“Thousands of tired, nerve-shaken, over-civilized people are beginning to find out that going to the mountains is going home. Wilderness is a necessity.”  John Muir – 19th Century naturalist and writer.

These words  speak to that elemental part of us that knows, and they resonate with a far deeper relevance today than they probably did then.

Ponies grazing on the Black Mountains above the Llanthony Valley

Worldwide research shows that our brains tire easily, they are not merely mindless machines. 

David Strayer, cognitive psychologist at the University of Utah who specializes in attention and is researching the psychological benefits of being in nature, says there is a 3 day effect.  “If you can have the experience of being in the moment for two or three days, we don’t only feel restored, it seems to produce a difference in qualitative thinking and mental performance.”  Through EEG scans of his students while out backpacking, he has now been able to show this.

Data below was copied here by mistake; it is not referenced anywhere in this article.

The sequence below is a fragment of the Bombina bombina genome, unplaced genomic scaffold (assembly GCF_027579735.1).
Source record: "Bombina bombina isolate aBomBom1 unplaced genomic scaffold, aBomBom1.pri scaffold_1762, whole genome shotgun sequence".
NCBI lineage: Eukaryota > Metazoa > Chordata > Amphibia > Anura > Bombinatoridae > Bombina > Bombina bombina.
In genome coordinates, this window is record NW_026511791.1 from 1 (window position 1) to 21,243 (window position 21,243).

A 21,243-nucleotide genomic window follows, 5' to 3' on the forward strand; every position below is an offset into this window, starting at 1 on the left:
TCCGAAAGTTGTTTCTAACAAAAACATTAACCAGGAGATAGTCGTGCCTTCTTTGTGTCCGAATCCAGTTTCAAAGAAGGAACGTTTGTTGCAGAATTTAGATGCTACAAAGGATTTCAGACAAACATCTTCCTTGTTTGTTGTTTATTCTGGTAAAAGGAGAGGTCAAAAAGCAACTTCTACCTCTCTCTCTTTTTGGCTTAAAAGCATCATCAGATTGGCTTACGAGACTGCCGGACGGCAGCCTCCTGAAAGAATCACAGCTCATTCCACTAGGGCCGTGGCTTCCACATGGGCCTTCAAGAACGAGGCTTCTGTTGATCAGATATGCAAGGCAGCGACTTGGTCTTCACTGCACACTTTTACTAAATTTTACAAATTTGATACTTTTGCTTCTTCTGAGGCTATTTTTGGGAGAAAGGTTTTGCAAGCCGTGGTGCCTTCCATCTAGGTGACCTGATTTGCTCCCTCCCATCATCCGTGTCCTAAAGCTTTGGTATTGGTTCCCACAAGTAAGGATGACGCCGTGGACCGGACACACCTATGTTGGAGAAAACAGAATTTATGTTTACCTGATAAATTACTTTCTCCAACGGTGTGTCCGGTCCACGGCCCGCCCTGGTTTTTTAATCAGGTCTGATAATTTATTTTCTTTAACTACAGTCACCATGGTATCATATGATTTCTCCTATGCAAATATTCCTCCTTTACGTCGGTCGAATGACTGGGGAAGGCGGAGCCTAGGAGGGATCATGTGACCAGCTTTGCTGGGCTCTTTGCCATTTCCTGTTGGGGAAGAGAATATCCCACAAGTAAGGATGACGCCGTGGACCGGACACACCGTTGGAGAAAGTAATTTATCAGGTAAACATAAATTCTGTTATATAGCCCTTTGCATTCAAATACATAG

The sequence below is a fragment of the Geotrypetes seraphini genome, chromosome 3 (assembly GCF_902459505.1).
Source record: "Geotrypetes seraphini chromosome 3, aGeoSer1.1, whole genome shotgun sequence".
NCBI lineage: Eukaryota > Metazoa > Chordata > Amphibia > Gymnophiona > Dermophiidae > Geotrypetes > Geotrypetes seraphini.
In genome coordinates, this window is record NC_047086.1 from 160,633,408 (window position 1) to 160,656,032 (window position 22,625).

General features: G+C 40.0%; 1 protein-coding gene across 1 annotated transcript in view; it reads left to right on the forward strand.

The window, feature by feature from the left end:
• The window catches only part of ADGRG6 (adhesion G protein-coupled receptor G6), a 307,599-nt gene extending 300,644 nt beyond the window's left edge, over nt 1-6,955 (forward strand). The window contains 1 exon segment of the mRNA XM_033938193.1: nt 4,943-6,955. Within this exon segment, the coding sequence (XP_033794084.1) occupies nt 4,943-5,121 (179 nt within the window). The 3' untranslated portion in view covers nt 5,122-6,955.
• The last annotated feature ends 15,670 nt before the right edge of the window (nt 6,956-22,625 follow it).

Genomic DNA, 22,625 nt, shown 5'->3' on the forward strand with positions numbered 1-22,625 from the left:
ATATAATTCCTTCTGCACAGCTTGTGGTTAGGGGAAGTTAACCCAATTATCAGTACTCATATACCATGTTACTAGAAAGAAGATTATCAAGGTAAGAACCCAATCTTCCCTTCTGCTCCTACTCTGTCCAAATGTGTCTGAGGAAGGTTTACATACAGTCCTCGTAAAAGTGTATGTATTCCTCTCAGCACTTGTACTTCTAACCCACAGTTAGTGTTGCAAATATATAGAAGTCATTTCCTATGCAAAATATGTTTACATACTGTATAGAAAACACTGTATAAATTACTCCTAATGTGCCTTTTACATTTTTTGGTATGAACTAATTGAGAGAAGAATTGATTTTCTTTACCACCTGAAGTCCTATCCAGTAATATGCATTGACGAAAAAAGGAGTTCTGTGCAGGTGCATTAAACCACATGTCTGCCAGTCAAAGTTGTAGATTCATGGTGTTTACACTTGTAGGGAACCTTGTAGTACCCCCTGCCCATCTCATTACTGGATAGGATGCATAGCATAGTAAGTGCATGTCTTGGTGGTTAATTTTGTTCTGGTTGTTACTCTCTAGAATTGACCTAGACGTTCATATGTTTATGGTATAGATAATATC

View down Llanthony Valley from Gospel Pass, in the Black Mountains

The cottage sits snugly half way up the mountain side enveloped by trees, and the energy and essence of the forest is palpable.  

It’s long been known that being amongst trees makes us feel good.  The Japanese have a name for it – shinrin-yoku or forest bathing.  This is the ritualized practice of being in the forest, stopping to breathe in the smells, walking slowly through the forest and paying attention to the minutiae and magnificence of your surroundings.   The Japanese think this is so beneficial that they offer this as a prescription therapy.

Majestic mounds of the Black Mountains, Llanthony Valley

STAY – Click & Choose Your Retreat

Picture of robin singing, getting in touch, being at the cottage

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